This sense of flow, or altered state, according to Csikszentmihalyi, is what causes certain individuals to sacrifice power, fame, and money for such things as artistic creativity, hobbies, and other recreational and sports activities. He implies that this flow or altered state experience can be a strong motivator for many individuals and can be an alternative to drug use.


There appear to be many types of activities that can elicit positive feelings, produce a "high" or flow experience, or reduce stress. These non-drug activities can be considered alternative highs to drugs if stress is reduced and the person is able to become involved in the positive flow experience. However, it is possible to become psychologically dependent upon anything, including any of the alternative highs, exercise, or stress reduction activities. Therefore, it is suggested that all methods that attempt to elicit relaxation, altered states, or the flow experience be done in moderation in an attempt to prevent them from becoming addictive behaviors. The activities that elicit these positive altered states fall into the categories of active and passive alternatives.


Active alternatives include vigorous physical exercise, risky ventures, and recreation and sport activities. Since at least early Greek times, physical conditioning and sport activities have been engaged in by different segments of many cultures. Individuals who excelled at various activities were often highly respected by their society.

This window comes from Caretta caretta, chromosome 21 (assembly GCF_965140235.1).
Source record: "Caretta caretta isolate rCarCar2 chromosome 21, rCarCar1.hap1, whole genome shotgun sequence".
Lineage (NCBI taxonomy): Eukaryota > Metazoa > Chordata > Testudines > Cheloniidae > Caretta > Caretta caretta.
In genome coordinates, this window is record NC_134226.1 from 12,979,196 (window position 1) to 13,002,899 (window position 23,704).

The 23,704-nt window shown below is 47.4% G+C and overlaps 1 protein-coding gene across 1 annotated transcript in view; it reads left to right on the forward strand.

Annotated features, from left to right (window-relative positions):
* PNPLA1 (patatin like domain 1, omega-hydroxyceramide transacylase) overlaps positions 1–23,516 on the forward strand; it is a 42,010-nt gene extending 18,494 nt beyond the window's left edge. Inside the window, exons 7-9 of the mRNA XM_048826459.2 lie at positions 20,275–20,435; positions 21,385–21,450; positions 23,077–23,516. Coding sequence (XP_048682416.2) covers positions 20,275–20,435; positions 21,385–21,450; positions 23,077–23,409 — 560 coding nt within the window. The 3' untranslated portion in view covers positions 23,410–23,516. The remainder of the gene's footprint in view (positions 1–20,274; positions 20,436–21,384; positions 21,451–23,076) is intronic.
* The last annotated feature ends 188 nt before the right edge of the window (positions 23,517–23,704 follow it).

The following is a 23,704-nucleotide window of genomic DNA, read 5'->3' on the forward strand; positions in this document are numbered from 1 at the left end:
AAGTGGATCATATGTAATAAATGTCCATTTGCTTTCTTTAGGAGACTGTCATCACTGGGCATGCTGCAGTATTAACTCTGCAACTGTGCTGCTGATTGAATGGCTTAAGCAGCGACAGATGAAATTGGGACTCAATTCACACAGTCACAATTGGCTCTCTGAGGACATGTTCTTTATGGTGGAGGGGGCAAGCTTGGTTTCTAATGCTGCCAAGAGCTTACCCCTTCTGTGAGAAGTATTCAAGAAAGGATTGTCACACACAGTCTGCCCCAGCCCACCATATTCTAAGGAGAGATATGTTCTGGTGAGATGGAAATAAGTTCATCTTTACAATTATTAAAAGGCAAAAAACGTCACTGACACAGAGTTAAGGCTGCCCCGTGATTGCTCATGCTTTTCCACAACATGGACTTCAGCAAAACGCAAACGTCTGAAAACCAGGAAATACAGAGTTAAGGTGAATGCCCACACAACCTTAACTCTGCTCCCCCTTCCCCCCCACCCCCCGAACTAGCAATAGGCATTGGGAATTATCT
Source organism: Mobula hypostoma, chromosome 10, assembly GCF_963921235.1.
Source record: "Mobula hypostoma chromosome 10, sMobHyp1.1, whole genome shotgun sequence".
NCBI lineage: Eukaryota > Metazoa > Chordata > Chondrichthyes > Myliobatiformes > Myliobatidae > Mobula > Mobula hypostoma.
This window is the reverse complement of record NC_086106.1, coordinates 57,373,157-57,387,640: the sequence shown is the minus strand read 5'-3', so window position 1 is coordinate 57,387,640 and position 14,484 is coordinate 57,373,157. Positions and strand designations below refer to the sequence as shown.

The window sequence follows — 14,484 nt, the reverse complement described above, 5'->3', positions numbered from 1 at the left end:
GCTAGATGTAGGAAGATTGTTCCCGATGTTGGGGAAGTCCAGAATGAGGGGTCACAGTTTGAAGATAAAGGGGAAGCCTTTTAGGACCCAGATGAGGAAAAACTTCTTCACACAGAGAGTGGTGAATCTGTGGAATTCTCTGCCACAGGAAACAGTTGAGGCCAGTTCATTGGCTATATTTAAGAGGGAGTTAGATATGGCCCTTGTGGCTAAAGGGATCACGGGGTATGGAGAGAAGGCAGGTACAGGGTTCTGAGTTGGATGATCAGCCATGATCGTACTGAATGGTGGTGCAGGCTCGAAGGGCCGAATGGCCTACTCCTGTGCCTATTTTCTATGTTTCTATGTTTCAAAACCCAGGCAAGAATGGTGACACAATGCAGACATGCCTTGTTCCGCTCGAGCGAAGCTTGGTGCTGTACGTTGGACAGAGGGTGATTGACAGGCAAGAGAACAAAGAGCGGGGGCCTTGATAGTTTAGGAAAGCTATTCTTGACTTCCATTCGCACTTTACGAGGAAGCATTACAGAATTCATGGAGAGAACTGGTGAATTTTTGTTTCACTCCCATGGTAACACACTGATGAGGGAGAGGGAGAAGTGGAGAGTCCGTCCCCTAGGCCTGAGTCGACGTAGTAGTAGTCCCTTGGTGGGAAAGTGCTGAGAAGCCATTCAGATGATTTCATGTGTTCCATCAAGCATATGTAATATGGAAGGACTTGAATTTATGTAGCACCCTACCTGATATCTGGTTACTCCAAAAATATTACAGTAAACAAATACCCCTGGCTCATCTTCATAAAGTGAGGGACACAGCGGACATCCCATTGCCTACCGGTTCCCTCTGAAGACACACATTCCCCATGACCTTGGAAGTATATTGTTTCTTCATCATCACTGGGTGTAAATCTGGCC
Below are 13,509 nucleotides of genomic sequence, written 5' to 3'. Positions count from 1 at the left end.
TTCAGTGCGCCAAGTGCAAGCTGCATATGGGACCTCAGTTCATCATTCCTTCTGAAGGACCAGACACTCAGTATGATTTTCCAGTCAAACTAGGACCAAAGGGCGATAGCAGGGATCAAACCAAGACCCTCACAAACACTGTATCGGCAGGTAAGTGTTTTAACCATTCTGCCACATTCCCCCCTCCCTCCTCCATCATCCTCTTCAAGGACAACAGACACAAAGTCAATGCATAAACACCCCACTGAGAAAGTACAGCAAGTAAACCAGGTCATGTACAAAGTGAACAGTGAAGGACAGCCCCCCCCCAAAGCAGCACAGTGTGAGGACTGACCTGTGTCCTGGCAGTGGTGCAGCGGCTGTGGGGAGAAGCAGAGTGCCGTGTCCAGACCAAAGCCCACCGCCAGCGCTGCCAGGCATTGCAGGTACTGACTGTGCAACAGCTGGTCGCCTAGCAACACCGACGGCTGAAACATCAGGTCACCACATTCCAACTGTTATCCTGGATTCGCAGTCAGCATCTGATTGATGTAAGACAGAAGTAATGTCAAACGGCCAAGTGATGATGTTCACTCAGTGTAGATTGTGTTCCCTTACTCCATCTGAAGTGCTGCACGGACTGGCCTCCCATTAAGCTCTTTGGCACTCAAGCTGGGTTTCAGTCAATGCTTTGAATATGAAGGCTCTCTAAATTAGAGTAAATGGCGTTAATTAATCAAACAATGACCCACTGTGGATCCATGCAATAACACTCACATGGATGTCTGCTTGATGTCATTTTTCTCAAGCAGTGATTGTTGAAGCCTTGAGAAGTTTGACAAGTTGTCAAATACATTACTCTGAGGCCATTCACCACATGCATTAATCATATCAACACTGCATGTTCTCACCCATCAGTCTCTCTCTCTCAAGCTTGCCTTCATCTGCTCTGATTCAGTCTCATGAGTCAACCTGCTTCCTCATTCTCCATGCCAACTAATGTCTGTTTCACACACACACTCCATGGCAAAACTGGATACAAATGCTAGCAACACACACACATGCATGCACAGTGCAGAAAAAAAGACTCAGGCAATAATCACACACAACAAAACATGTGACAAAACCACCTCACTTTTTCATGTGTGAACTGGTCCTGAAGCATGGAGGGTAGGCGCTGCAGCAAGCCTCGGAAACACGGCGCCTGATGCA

The active types of physical activity have been found to alleviate tension once the stress response has occurred. Physical activity has also been found to produce a feeling of well-being, tranquility, and an altered state in both adults and children.


Rhythmic physical exertion such as running, jogging, fast walking, swimming, bicycling, and dancing are thought to create a training effect. In the training effect the heart and other muscles are made stronger and the respiratory system has an increased capacity to take in air and exchange oxygen for carbon dioxide. The hormonal system and metabolic reactions are also strengthened in their ability to cope with stressors. During physical activity, all of these systems are stimulated for action. However, about ninety minutes after a good physical bout of exercise, a feeling of deep relaxation occurs. To benefit from the training effect, one needs to accomplish the exercise at least three times a week for at least twenty minutes at a time. Other vigorous activities such as self defense and active sports can also promote feelings of well-being and fitness.